Sunday, February 28, 2016

Call for Articles

We are please to inform you all that, very soon we will be ready for next issue, it is our pleasure to invite you to contribute your best knowledge and research. Your contribution will help us to establish a high standard.
The Annals of Clinical Chemistry and Laboratory Medicine (ACCLM) accept contributions within clinical chemistry/biochemistry and laboratory medicine. This includes clinical biochemistry, clinical molecular biology, hematology, immunology, microbiology, drug monitoring and analysis, evaluation of diagnostic markers, new reagents, reference materials, reference values, and quality in laboratory medicine from all countries. Included in the publishing programme are Original Articles, Reviews, Short Case report, and Letters to the Editor. 
ACCLM, is a Peer reviewed biannual Journal, now indexed in Scientific Indexing Service (SIS), NepJOL, Google Scholar,Indian Science Publications and CNKI Scholar. We are now in the process of indexing in cite factor and Science Citation Index. 
We are now accepting manuscript through online submission system as a part of a better editorial office process and efficient journal management. 
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Executive Editor

Researchers create compound that combats drug-resistant malaria parasites, spares human cells

Bruce Goldman is a science writer for the medical school’s Office of Communication & Public Affairs. Email him at

Stanford University School of Medicine investigators have designed a compound that kills the parasitic microorganisms responsible for malaria but avoids harming human cells.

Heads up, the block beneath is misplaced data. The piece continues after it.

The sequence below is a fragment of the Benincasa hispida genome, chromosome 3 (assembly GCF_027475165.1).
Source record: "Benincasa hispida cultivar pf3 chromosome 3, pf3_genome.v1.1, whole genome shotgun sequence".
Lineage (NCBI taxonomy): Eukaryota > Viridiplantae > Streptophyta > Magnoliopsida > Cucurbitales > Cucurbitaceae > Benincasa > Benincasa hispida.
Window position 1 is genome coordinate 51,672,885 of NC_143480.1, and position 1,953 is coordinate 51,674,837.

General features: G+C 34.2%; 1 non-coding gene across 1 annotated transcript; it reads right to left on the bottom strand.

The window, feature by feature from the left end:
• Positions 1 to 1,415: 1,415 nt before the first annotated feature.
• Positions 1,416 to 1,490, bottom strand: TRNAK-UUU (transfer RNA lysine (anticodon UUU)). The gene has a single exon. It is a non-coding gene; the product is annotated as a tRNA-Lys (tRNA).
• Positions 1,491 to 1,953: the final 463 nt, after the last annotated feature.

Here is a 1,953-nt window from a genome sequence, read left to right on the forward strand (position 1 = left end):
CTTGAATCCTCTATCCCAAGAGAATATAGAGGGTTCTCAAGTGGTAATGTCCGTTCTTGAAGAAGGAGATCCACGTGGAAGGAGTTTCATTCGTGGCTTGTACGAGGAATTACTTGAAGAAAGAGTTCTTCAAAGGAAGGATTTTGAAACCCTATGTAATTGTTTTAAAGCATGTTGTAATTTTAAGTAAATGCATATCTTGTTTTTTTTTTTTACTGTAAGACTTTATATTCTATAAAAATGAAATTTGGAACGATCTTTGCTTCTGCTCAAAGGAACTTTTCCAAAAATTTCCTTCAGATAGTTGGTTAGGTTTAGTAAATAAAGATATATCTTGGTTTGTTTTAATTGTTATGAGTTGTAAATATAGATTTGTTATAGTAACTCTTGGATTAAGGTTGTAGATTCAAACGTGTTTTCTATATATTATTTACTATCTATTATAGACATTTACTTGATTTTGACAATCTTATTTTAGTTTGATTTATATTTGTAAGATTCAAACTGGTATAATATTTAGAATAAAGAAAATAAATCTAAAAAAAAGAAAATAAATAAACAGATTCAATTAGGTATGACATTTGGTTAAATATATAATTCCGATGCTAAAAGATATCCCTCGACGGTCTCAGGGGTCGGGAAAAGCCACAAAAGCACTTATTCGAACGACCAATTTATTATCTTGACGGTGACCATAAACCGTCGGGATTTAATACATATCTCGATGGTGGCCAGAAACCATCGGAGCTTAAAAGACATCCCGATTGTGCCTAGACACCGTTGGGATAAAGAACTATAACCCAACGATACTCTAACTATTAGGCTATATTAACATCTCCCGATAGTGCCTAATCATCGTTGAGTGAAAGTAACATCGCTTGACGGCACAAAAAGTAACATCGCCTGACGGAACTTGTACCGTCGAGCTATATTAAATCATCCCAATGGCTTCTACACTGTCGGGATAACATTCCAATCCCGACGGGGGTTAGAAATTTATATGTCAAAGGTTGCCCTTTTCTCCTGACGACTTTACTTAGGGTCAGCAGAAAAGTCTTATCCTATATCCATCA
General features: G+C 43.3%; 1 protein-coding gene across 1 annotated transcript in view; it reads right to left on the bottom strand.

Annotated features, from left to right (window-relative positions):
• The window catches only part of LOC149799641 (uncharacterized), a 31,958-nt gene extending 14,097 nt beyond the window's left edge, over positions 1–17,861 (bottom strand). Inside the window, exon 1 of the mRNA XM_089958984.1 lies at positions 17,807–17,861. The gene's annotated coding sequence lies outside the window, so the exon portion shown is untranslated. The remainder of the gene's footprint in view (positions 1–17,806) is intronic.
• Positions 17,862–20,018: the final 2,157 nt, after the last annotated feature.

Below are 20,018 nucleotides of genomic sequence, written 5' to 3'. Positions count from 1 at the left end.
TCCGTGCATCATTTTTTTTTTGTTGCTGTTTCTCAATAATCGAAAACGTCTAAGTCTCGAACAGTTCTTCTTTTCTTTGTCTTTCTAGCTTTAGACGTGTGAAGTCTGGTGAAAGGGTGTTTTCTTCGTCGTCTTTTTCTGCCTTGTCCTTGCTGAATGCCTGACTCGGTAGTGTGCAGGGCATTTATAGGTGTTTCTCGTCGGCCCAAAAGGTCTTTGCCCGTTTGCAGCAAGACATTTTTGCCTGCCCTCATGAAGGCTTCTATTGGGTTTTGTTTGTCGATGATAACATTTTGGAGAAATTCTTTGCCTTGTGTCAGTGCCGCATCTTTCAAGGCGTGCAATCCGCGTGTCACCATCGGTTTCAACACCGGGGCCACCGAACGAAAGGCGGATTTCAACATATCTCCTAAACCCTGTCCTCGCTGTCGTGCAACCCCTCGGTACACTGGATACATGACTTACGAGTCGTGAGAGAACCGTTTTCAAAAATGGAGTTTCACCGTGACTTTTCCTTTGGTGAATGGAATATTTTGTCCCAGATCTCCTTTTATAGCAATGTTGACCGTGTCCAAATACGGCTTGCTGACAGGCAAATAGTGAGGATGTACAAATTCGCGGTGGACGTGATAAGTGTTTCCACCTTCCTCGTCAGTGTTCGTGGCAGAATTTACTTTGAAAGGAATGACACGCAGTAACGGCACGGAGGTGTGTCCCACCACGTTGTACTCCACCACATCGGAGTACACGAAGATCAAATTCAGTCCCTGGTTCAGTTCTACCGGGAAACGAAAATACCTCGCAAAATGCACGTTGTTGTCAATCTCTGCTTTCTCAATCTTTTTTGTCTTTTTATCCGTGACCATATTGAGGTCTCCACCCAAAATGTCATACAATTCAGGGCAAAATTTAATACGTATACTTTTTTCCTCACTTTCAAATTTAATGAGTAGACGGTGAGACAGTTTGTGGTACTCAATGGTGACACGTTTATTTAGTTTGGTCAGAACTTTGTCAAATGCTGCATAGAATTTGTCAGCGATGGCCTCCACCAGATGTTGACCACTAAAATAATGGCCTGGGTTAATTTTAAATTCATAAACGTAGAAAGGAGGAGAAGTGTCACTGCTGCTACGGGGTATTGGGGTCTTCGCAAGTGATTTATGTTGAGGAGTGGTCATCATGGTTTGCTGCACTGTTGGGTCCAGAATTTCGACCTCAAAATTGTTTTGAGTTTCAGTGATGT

The compound exploits tiny structural differences between the parasitic and human versions of an intercellular protein-recycling machine called the proteasome.
Malaria, one of the world’s most devastating infectious diseases, exacts a yearly toll of more  than 400,000 deaths, mostly of children younger than 5. Mortality rates are dropping because of large-scale global intervention efforts, but malaria’s prevalence remains stubbornly high, with hundreds of millions of people newly infected each year in sub-Saharan Africa and Southeast Asia. 
Some 2.3 billion people — one-third of the Earth’s people — are at risk for infection with the parasite.

Bloods cells pillaged

Malaria is caused by protozoans of the genus Plasmodium. Five different species of Plasmodium are known to cause malaria in humans, with most deaths caused by one species, P. falciparum. Transmitted by mosquitos, the microbes invade the body, first holing up in the liver and then penetrating and replicating in red blood cells, which they ultimately destroy as they break out in search of new red blood cells to pillage.
“This penetration/replication/breakout cycle is rapid — every 48 hours — providing the opportunity for large numbers of mutations that can produce drug resistance,” said Matthew Bogyo, PhD, professor of pathology. Consequently, several generations of antimalarial drugs have long since been rendered useless, he said.
Resistance to current front-line antimalarial drugs, known as artemisinins, is spreading and has been observed in a half-dozen Southeast Asian countries. But in a study to be published Feb. 11 in Nature, Bogyo and his colleagues showed, using laboratory-adapted clinical samples from Southeast Asia, that the new compound can effectively kill artemisinin-resistant malaria parasites and that low doses of the drug can further sensitize them to killing by artemisinin.
Bogyo shares senior authorship of the study with Paula da Fonseca, PhD, of the MRC Laboratory of Molecular Biology in Cambridge, UK. The lead author is Stanford graduate student Hao Li.

Protein chewers

Proteins, which perform the vast majority of the work done inside a cell, are assembled from building blocks called amino acids, which are linked together in a linear sequence like beads in a necklace. 
The proteasome, a barrel-shaped cluster of proteins, chews up other proteins by breaking those amino-acid links. Proteasomes abound in all human cells and in all protozoans. They are crucial to the elimination of faulty proteins and to cell replication. So blocking their function wreaks havoc within a cell.